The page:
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By Gregor Beck, Senior Strategist, Birds Canada

While the second season of field work is underway for the third Breeding Bird Atlas project for Ontario, the province’s second atlas (2001-2005) has hit an important landmark. The entire “Atlas of Breeding Birds of Ontario, 2001-2005” is now available digitally on the Atlas website. The Atlas (often referred to by the shorthand “Atlas-2”) has been formatted recently for easy reading and browsing in digital format and will provide ongoing access to the book for countless new and eager readers.

What’s inside Atlas-2?

Atlas-2 includes detailed accounts for the 286 bird species documented through the project by 3417 volunteers, making it the province’s most authoritative resource on birds and bird distribution at the time. The detailed text is supported by more than 900 maps (including both breeding evidence and relative abundance) and over 400 photographs, with additional chapters on topics including changes in bird populations and distribution, results highlights, biogeography, and more.

The book publication

The book version of the Atlas of the Breeding Birds of Ontario, 2001 – 2005, launched in early 2008. It was extremely well received with a successful print run of 4500 copies. A few dozen hard copies of the Atlas-2 book can still be purchased through Ontario Nature.

The legacy of Atlas-2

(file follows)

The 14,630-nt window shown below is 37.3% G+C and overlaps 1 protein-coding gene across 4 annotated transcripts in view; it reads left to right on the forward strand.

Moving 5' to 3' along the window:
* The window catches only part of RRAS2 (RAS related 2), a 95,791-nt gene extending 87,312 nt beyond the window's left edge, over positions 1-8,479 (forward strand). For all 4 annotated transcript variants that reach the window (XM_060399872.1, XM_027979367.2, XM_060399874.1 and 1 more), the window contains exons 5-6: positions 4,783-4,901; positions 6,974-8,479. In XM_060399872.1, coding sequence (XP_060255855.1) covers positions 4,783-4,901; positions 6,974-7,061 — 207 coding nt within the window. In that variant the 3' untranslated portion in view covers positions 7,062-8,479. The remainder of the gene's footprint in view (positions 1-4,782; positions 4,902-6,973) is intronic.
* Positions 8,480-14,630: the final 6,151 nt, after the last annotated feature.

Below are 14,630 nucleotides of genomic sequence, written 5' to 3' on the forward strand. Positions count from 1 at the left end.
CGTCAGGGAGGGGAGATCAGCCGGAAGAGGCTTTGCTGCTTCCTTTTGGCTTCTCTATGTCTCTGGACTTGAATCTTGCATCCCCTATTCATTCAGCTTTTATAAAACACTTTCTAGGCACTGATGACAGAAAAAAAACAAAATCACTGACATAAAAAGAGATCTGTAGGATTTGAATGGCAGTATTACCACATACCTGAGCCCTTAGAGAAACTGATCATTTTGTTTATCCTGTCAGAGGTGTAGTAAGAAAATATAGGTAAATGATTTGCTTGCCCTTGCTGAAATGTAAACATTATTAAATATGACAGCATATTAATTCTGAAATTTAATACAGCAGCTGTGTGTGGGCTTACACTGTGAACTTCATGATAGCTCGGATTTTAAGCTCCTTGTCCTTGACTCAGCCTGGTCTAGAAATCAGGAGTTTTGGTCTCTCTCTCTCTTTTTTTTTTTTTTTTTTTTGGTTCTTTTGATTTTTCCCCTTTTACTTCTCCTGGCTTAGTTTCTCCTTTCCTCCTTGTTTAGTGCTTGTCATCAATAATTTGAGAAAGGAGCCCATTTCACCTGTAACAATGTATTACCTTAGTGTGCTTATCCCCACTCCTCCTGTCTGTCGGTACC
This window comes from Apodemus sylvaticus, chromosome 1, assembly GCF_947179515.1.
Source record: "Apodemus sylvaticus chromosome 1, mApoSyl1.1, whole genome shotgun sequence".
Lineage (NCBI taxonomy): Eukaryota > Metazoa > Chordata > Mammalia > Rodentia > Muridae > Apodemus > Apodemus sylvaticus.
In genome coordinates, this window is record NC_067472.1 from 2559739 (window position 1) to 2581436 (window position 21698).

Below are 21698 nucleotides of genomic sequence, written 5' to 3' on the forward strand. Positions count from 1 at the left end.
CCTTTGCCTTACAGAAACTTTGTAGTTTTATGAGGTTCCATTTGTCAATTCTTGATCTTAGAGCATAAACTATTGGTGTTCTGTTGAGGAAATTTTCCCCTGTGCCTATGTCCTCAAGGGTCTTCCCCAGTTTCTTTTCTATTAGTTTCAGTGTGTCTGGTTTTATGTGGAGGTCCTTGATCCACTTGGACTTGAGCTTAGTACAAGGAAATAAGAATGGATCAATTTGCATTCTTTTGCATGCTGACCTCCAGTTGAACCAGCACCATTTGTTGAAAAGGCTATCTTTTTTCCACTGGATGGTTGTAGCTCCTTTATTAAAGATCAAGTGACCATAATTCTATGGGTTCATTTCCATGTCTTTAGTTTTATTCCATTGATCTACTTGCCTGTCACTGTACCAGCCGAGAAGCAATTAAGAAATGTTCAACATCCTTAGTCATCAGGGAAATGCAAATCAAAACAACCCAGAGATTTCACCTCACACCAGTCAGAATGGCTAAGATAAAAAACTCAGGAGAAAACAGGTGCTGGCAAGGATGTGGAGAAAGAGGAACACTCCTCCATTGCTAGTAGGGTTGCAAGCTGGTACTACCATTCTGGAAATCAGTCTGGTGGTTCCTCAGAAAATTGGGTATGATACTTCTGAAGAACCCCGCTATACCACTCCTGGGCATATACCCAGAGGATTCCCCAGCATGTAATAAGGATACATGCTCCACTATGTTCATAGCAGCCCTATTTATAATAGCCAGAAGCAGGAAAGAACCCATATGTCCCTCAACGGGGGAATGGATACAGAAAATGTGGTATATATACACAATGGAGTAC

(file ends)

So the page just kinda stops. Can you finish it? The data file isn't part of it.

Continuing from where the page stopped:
Now, 15 years later, the Atlas-2 book is very nearly out of print, marking the successful completion of its print publication – but, the book will continue to contribute to bird conservation in Ontario and will live on in new and exciting ways! The Atlas team always hoped that the project and resulting publication would contribute not only to our understanding of bird biology, populations, and conservation, but also serve as a vehicle for outreach, awareness, and education. To help further these goals, some remaining copies of the book are being used to support outreach and engagement with Indigenous communities and youth for the Atlas-3 project. In this way, the Atlas-2 book and proceeds from its sale are helping to bridge the two projects and support expanding outreach efforts – a heartening and valuable connection that will benefit birds, conservation, and community. 

Whether you continue browsing the Atlas-2 book in hard copy, online, or in both formats, we hope that you enjoy this exciting contribution to the understanding and conservation of birds in Ontario.

What is a Breeding Bird Atlas?

The aim of a Breeding Bird Atlas is to document the distribution and relative abundance of breeding birds in a given geographic region, such as a province, region, or state. Some atlases are also able to determine the population size of breeding birds.

Executing a Breeding Bird Atlas project requires collaboration among partners and thousands of volunteers. Participants collect data in the field over a period of five years, typically. Then, data are analyzed and mapped and the results are published. This process is repeated – usually on a 20 year cycle – to track changes in breeding bird populations and distribution patterns over time. Atlas results are critical to conservation decision-making and can inform conservation policy, Species at Risk recovery, habitat management and stewardship, land securement, and more. 

In Canada, Breeding Bird Atlases are currently underway in Saskatchewan (publication phase), Ontario, and Newfoundland. Canada’s National Atlas Program represents a collaboration between Birds Canada and Environment and Climate Change Canada, as well as some provincial governments, natural history organizations, and the private sector. 

Learn more about Breeding Bird Atlases: 

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